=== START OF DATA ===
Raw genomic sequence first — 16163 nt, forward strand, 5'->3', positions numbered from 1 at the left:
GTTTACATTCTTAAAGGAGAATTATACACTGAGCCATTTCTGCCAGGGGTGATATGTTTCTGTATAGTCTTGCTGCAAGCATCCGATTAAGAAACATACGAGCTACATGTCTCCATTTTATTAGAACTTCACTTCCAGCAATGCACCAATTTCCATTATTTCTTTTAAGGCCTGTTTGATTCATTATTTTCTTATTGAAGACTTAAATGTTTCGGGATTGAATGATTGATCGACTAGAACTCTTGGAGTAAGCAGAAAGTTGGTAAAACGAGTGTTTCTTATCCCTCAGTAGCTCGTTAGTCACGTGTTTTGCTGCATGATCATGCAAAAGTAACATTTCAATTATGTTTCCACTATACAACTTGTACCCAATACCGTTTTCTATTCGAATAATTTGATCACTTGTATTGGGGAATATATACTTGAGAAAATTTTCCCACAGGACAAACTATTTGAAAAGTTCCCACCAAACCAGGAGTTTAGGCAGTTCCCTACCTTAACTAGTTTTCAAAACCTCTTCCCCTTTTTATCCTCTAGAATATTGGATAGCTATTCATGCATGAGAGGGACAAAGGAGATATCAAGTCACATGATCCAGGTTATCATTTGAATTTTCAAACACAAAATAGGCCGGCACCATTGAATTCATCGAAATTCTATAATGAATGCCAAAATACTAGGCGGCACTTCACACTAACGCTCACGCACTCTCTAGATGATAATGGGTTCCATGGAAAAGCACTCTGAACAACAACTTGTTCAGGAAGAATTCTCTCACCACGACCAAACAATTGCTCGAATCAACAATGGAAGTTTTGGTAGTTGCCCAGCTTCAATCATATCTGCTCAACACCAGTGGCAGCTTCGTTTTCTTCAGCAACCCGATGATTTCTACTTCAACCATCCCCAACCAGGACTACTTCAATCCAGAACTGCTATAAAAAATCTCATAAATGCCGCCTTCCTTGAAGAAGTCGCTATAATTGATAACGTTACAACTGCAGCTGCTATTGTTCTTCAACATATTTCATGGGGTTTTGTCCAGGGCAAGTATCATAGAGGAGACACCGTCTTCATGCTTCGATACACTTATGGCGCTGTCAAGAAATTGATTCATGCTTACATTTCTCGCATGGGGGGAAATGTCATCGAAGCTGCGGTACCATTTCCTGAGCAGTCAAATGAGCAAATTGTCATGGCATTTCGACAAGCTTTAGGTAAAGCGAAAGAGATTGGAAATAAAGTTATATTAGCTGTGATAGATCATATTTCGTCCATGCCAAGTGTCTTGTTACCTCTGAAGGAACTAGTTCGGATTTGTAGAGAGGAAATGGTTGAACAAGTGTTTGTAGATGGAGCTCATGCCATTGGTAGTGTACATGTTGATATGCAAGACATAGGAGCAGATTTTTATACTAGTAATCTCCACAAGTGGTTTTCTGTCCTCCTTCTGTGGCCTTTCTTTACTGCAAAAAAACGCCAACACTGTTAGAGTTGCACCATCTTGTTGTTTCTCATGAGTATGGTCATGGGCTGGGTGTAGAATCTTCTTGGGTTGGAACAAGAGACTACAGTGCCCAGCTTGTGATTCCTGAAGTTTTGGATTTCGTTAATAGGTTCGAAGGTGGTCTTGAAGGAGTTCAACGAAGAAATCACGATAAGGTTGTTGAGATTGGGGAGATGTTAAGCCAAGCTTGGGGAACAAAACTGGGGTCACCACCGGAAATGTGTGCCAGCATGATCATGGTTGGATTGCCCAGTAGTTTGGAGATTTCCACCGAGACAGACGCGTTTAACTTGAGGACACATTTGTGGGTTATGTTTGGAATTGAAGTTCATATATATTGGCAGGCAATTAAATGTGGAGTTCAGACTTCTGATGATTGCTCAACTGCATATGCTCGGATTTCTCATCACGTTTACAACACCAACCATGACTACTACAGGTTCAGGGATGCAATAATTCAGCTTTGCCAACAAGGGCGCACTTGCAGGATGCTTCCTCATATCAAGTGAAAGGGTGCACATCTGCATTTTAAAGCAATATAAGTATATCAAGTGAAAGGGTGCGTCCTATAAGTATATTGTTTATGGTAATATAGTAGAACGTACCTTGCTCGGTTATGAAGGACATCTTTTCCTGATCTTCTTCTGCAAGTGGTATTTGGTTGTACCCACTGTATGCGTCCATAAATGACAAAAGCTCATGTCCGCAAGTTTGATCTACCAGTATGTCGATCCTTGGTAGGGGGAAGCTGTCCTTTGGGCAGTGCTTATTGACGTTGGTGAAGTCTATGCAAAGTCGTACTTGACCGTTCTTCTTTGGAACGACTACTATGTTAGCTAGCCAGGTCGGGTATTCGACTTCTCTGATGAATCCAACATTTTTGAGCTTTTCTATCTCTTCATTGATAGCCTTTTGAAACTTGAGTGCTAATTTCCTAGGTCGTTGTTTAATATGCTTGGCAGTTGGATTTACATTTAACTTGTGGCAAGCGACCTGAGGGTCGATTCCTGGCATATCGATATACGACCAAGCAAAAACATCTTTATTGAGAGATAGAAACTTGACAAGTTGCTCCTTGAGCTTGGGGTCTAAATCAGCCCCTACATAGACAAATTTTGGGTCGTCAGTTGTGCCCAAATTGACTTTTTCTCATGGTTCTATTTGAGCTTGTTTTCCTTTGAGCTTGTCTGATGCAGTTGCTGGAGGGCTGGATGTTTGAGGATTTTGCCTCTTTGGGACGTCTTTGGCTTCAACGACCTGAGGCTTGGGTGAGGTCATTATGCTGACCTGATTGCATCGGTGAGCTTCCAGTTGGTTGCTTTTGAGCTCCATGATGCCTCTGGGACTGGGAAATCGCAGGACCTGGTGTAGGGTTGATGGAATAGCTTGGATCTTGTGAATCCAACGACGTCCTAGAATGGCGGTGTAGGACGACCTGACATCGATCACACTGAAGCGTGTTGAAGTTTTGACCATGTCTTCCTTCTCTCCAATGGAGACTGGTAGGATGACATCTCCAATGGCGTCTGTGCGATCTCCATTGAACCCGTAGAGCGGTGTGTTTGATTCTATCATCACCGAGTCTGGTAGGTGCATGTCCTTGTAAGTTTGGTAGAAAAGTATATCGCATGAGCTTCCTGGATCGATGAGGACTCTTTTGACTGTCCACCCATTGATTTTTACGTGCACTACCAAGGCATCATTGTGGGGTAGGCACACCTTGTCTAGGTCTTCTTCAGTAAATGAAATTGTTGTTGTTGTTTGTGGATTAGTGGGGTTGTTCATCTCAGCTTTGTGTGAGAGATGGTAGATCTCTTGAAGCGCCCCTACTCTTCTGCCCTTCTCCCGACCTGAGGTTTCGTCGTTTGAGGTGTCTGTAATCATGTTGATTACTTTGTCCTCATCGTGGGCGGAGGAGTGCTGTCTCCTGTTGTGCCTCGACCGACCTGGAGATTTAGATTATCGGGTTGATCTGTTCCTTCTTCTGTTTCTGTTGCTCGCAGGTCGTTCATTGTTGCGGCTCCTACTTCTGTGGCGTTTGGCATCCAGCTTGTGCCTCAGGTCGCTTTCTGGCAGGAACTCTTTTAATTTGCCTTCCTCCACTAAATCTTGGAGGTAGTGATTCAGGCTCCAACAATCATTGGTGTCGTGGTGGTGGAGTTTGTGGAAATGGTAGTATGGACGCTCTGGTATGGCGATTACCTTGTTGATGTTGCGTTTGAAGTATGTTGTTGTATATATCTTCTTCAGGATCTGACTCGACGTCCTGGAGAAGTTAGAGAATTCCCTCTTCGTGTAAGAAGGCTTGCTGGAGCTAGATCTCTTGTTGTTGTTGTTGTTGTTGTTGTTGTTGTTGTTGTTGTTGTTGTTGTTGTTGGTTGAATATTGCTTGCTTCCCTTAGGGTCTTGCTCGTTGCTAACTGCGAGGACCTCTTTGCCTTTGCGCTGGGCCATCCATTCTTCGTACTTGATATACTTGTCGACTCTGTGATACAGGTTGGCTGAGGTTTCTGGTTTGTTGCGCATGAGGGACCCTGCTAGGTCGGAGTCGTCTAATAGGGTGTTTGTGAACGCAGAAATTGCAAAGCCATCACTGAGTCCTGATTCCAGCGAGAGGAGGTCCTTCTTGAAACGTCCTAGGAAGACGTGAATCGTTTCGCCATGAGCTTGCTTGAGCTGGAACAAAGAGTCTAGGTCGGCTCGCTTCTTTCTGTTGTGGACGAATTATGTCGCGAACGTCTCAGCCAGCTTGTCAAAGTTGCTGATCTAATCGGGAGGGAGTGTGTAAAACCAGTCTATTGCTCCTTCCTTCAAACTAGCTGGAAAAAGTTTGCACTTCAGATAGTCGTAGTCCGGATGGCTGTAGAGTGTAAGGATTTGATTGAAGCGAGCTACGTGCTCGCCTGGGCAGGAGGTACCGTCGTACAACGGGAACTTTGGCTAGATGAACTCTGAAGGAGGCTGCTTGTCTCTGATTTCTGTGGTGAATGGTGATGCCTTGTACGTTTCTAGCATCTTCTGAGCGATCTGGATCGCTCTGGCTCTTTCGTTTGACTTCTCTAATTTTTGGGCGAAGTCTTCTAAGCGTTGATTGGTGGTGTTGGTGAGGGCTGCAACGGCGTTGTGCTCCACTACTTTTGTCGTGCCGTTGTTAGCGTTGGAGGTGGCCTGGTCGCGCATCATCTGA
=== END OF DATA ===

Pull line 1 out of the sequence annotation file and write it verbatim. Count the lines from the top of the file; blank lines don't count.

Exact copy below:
Raw genomic sequence first — 16163 nt, forward strand, 5'->3', positions numbered from 1 at the left: